As weeks passed by, we observe a different trend. In the first two weeks, refugees were looking mainly for a stay for one or two nights, and after that they traveled further to western Europe. But now more people are looking for a prolonged stay. They either have no other place to go, or they face administrative challenges. Either way, these refugees need a longer-term help. If they want to stay in Hungary, they need a job and a permanent place to live. If they want to move to a different country, they need administrative and sometimes financial help. But either way, they need the comfort of God’s word. Today I received an email from a Presbyterian minister in Kharkiv that some from his church are in Budapest. They need the most important thing, which this world cannot give them. They need a church where they can worship and enjoy Christian fellowship. They need a church where God is present with his holiness, love, and comfort.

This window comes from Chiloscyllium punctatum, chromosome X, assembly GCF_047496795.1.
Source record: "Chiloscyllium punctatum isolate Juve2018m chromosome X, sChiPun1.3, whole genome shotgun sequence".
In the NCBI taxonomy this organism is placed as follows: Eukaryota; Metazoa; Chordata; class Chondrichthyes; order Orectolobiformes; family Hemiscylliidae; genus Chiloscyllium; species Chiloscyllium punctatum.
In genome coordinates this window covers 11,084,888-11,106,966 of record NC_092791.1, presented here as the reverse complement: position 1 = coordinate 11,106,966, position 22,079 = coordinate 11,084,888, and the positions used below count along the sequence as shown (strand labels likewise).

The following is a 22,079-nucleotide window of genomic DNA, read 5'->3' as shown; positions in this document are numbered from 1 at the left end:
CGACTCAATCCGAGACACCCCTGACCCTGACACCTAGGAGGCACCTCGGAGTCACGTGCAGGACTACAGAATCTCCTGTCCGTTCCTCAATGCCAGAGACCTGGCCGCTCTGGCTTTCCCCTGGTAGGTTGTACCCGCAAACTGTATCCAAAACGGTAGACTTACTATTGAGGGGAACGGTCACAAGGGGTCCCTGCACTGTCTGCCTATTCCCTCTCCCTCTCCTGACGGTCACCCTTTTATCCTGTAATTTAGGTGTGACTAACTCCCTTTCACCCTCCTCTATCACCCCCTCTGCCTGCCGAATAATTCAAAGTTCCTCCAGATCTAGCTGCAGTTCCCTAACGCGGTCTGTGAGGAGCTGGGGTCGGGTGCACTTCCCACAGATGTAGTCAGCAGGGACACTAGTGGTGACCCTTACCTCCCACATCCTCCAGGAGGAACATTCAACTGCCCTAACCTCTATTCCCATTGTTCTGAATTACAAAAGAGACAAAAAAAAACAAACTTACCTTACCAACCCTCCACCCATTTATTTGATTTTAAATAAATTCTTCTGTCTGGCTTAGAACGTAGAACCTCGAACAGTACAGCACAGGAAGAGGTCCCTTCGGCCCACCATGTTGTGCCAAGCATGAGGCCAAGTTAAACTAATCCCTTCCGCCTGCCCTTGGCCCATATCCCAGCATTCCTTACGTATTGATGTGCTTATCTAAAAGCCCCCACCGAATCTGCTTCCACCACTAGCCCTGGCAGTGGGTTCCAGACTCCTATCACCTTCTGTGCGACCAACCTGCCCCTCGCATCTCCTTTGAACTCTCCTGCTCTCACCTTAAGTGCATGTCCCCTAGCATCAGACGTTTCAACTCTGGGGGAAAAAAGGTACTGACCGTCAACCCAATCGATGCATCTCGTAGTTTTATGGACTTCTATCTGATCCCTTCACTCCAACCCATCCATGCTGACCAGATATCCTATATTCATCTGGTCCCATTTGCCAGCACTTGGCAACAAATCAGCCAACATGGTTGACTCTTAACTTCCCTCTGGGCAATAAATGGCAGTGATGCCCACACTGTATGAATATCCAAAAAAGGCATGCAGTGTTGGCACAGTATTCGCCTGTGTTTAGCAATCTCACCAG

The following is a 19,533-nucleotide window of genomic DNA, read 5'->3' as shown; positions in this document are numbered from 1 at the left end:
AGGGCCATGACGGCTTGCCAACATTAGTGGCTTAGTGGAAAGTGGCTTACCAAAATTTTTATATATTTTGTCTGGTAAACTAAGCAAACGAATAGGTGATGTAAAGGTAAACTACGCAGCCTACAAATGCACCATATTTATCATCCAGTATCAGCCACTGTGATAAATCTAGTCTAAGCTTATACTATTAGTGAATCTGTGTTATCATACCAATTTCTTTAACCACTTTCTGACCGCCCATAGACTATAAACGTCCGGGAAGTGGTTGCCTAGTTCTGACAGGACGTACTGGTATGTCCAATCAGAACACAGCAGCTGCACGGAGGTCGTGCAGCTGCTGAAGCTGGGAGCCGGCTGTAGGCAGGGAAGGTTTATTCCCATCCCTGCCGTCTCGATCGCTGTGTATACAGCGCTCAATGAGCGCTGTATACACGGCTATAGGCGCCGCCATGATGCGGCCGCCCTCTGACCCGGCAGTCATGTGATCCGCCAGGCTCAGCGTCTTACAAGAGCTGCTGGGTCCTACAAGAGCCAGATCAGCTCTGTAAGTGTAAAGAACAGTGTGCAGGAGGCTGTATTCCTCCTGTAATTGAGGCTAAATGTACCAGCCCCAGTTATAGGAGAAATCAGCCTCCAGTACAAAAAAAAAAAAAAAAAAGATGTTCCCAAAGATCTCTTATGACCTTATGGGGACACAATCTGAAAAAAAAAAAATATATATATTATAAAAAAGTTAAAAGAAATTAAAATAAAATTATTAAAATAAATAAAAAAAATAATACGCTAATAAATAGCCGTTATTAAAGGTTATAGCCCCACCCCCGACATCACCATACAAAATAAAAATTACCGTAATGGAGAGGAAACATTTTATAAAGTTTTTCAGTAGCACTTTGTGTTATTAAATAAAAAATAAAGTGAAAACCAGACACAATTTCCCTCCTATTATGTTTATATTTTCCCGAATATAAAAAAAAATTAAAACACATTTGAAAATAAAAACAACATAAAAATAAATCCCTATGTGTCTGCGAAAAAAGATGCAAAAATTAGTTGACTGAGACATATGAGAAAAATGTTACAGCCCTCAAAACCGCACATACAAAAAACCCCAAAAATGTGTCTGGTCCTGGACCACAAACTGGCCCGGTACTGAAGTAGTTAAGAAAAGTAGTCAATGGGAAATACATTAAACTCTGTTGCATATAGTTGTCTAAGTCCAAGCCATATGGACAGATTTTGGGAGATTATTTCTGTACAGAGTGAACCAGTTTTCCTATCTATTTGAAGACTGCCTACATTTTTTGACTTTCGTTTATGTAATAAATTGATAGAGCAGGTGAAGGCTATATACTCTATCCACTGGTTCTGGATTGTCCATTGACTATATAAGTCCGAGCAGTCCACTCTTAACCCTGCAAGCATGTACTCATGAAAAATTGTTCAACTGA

And so we need to think more about how can we help these people. It is one thing to do a ‘crisis management” for one or two weeks. But it is rather different to plan for helping them in the longer run. Thus, our denomination’s Ukrainian Relief Committee has started to discuss these aspects. Paul’s words to the Christians in Galatia describes this task: “And let us not grow weary of doing good, for in due season we will reap, if we do not give up.” (Gal 6:9) Calvin’s comment is helpful (as always):